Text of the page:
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Question: in computer networks, circuit switching guarantees the arriving order while packet switching does not, is it the same case here? Is there kind of virtual circuit approach applies here?


@yingchai I think that it should still apply for the "network-on-chip" network. If you consider the case where a certain path has high contention and 1 packet is waiting for another packet to be sent due to buffering of packets, and another packet (with the same source and destination as the first) gets sent but the path for this packet has less contention. This second packet can definitely reach the destination before the first.


In circuit switching, sending a message requires establishing a connection to the destination, upon which to send the entire message in full; During this transaction, the resources that comprise the connection remain dedicated to it, meaning that no other data can use them and all pieces of data follow a fixed, unchanging path.

In circuit switching, quality and reliability are guaranteed: no pieces of data will fail to arrive, and no sharing of resources means that one can expect full bandwidth to be dedicated to the transaction. Also, since the path is predetermined beforehand, less transfer time is used than packet switching. However, this method does not use bandwidth efficiently, as no other transactions can use resources until the given one completes.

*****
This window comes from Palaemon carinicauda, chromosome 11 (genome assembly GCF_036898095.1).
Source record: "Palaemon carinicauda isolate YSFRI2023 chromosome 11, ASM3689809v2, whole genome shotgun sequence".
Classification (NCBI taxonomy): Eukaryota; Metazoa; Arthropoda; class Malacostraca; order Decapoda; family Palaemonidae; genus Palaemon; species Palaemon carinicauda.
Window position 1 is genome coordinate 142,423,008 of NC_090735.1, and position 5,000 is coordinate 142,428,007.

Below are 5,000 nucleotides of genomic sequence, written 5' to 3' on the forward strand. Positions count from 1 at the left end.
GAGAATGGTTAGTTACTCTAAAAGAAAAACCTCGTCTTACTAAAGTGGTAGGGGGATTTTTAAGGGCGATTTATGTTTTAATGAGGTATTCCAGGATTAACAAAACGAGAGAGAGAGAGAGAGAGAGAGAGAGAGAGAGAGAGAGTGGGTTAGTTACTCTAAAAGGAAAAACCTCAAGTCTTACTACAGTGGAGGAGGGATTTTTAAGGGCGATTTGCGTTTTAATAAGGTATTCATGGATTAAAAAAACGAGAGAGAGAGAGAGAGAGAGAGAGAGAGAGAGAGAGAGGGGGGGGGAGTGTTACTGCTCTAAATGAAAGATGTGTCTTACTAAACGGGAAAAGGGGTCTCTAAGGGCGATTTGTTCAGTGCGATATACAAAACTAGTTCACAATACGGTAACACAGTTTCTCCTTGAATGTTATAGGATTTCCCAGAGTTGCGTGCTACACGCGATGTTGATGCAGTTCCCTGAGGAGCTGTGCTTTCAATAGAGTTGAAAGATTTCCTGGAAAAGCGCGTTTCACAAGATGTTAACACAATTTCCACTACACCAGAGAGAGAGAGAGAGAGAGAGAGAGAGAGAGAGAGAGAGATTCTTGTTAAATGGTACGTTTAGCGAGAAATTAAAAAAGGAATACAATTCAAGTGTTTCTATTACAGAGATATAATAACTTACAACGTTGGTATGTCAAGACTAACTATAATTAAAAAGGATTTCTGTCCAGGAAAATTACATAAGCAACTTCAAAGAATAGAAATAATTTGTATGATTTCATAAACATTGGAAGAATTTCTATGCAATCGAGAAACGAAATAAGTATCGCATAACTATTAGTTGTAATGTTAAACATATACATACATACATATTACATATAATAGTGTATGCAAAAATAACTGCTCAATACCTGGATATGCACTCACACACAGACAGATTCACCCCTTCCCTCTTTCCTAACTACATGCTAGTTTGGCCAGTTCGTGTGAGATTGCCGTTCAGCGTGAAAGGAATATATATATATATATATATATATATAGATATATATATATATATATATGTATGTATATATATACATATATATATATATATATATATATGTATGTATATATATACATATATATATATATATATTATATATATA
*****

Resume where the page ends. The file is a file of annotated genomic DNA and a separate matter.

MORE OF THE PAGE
In packet switching, the data is broken up in the small parts which are sent, irrespective of one another, through the network; these packets independently seek out the shortest path on the fly as circuits become available. Once all packets have reached their destination, they are reassembled according to the original data order (each packet contains a header that denotes its original order and how many packets comprise the original data).

Packet switching makes the most efficient use of bandwidth: Unlike in circuit switching, where the path is laid out prior to data transfer, packets can set and revise the most efficient path as resources become available. In addition, sending data does not require waiting until a direct path is available. Packet switching also tends to scale better, as there is little overhead or unnecessary seizure of resources. However, packet loss can hinder efficiency, and reliable transfer requires more elaborate protocols than circuit switching.